AFI 2013 Review: Philomena


What’s with all the 6.5’s at AFI Fest? Well, it’s Oscar season and this is a place to premiere a lot of contenders. These movies may be quite good but can tend to be a little obvious, and hey, I didn’t get to review Her which was the next level showcase. Philomena was a perfectly good movie. It’s solid. I just didn’t love it.

Martin Sixsmith (Steve Coogan) is a disgraced journalist because of an e-mail from which he was misquoted. He meets Philomena Lee (Judi Dench), who as a young woman got pregnant out of wedlock. The nuns at a convent took her son away for adoption, and now she wants to find him. Sixsmith takes Philomena to America to write his own comeback story about reuniting her with her long lost son.

It’s a mystery, it’s a journalists’ redemption, it’s a mother’s heartbreak, all with a dry British deadpan that works. We laugh at the awkward exchanges and tonal shifts, the sarcasm that rears up during an emotional conversation. Philomena is a delightful character, or maybe that’s Dench being delightful, but clearly pained too, or maybe that’s Dench bringing the gravitas. Director Stephen Frears has struck this tone before, so I’ll give him credit for being skilled at it too.

Philomena wants to watch Big Momma’s House on pay-per-view. That’s cute, although the timing is off. This takes place after 9/11 so they wouldn’t still be showing Big Momma’s House 1. The year may have even coincided with the sequel. Don’t challenge Franchise Fred on this. I guess some hotels have catalog pay-per-view movies too.

Besides Big Momma’s, Philomena worries about the broad strokes she knows about American culture, having grown up secluded in a convent. Her worries about American obesity is indicative of her innocent character. You also get to hear Dame Judi Dench talk about sex and the clitoris. To buy tickets to Philomena, please check Fandango or your preferred movie ticket retailer.

A lot of the story is a back and forth. The search for Philomena’s son is on again and off again several times as Philomena changes her mind. That’s real emotion, it makes us indecisive, so I can’t fault them for that. Who knows if that was the real Philomena or just a convenient screenwriting adaptation to keep the dramatic momentum going?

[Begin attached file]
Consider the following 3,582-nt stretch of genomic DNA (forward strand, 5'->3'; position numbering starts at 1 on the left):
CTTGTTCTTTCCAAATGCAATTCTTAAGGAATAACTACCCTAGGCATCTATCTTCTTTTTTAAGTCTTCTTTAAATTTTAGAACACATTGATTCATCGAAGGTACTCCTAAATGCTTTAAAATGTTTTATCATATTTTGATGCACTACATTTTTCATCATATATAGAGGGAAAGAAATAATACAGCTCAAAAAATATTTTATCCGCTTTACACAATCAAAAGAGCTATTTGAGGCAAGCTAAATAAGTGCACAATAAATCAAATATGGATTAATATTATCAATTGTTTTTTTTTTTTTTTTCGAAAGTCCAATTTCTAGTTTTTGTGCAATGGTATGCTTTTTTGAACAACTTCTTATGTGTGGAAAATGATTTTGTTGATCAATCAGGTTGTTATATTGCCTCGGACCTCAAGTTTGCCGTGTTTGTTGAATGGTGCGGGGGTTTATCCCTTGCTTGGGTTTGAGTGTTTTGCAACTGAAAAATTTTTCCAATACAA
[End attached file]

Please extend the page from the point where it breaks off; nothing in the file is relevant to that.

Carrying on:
Coogan is also very good as this desperate and angry journalist. He doesn’t seem sleazy, like he’s using Philomena, although he gets a bit short with her whimsical interruptions. He has genuine anger over what the convent did to Philomena, so we can relate to his outrage.

However, the point of the movie is that forgiveness still matters, and I’m down with that. Even a champion of justice could maybe see that Sixsmith’s anger is disproportionate, but simple indignity is not quite right either, so can you do better than righteousness? If Philomena can forgive…

I like the message of Philomena and I enjoyed the mystery of piecing together clues about the son’s whereabouts. It made me laugh and smile, and sympathize with the dramatic realizations. It doesn’t quite feel organic, in the way that most biographies, even those covering specific time periods, struggle to function as a movie. I wouldn’t steer anyone away from it though and I wouldn’t have a problem seeing Dench or Coogan in their respective categories come February. 


Fred Topel is a staff writer at CraveOnline and the man behind Best Episode Ever and Shelf Space Weekly. Follow him on Twitter at @FredTopel.